CNN reported that the Military and Agriculture appropriations votes "will test the GOP leadership's ability to unite the conference and win over the votes of conservatives, some of whom have never voted for the spending bills in the past. On Tuesday, the House Freedom Caucus sent a clear signal that they must see all 12 appropriations bills totaled up and fired a warning shot to leadership to hold firm on the agreements made in an earlier deal to avoid government debt default. 'We want to see all 12 of the appropriations bills,'" Rep. Rosendale said.

During a news conference, Rep. Andy Biggs (R-AZ) suggested a government shutdown was not imminent after September 30, saying, "some of the 12 appropriations bills come out in what we call a minibus, and then you'll see a short-term continuing resolution to continue spending." Rep. Bob Good (R-VA) suggested a shutdown could have a positive impact, however. "We're going to pass a good Republican bill out of the House and force the Senate and the White House to accept it, or we're not going to move forward. What would happen if Republicans for once stared down the Democrats and were the ones who refused to cave and to betray the American people and the trust they've put in us when they gave us a majority?"

In addition to the general discord over the appropriations process, another factor pointing toward a year-end bill is a backstop in the Fiscal Responsibility Act that would establish temporary caps at 99% of current funding levels (FY 23) if all 12 appropriations bills are not passed by January 1 of either 2024 or 2025, respectively (with the technical sequester enforcement mechanism related to the funding reduction taking effect on April 30).

Tax — House Ways and Means Chairman Jason Smith (R-MO) and other Committee Republicans had planned a congressional delegation in late May to Europe, including Paris and Germany, to discuss the OECD global tax agreement, though the trip was postponed due to consideration of the debt limit bill. Politico Morning Tax reported today: "House Ways and Means Chair Jason Smith's trip to Europe, where he'll give OECD officials a piece of his mind, is back on. The Missouri Republican was forced to postpone the trip in May, thanks to the debt limit drama, but he's now tentatively planned to meet with officials in France and Germany later in August. Smith has been highly critical of the entire global tax effort, and is threatening to retaliate against countries that adopt its so-called UTPR that would allow foreign governments to tax American companies if they aren't paying at least 15 percent in the U.S."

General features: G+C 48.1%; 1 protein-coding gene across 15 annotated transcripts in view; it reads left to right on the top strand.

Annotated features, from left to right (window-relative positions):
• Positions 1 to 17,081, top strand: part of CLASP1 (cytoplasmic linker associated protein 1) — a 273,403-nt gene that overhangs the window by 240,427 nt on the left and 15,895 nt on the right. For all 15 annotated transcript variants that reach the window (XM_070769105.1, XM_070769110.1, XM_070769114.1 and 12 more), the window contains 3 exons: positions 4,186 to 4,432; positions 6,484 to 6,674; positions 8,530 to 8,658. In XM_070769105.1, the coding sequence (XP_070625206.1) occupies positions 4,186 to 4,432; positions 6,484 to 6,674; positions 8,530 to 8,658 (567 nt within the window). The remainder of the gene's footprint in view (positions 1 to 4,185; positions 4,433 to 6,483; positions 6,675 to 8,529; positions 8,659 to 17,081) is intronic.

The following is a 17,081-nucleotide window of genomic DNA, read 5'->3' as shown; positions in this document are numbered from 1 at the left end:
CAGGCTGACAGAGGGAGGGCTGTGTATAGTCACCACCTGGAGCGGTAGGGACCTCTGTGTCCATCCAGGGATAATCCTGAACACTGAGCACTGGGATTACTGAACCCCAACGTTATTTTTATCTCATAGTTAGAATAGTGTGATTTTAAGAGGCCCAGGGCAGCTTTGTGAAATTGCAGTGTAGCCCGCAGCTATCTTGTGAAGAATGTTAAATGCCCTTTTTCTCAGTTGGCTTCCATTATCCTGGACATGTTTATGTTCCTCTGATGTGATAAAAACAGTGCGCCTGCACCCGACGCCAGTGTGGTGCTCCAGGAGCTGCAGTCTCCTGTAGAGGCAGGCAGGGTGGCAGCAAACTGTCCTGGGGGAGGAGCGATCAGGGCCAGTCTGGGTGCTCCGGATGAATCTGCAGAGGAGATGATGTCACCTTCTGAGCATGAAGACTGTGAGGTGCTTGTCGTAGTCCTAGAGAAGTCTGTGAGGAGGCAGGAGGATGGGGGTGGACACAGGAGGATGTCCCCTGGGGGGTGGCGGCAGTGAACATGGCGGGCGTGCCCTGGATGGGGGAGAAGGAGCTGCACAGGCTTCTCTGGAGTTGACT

Health — The House Committee on Ways and Means has scheduled for today a markup of H.R. 4822, the "Health Care Price Transparency Act of 2023." The staff of the Joint Committee on Taxation provides a description of the tax provisions of the bill: Description of the Tax Provisions of H.R. 4822, The "Health Care Price Transparency Act Of 2023." H.R. 4822, introduced by Chairman Smith on July 24, is intended to improve price transparency with respect to certain health care services.

JCX-36-23 is available here.

WCEY's Podcast "DC Dynamics episode 16: Monumental Decisions" is available here.

Friday, July 28 (12:00 p.m. ET), is the EY Webcast, "Tax in a time of transition: legislative, economic, regulatory and IRS developments."


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For additional information concerning this Alert, please contact:
Washington Council Ernst & Young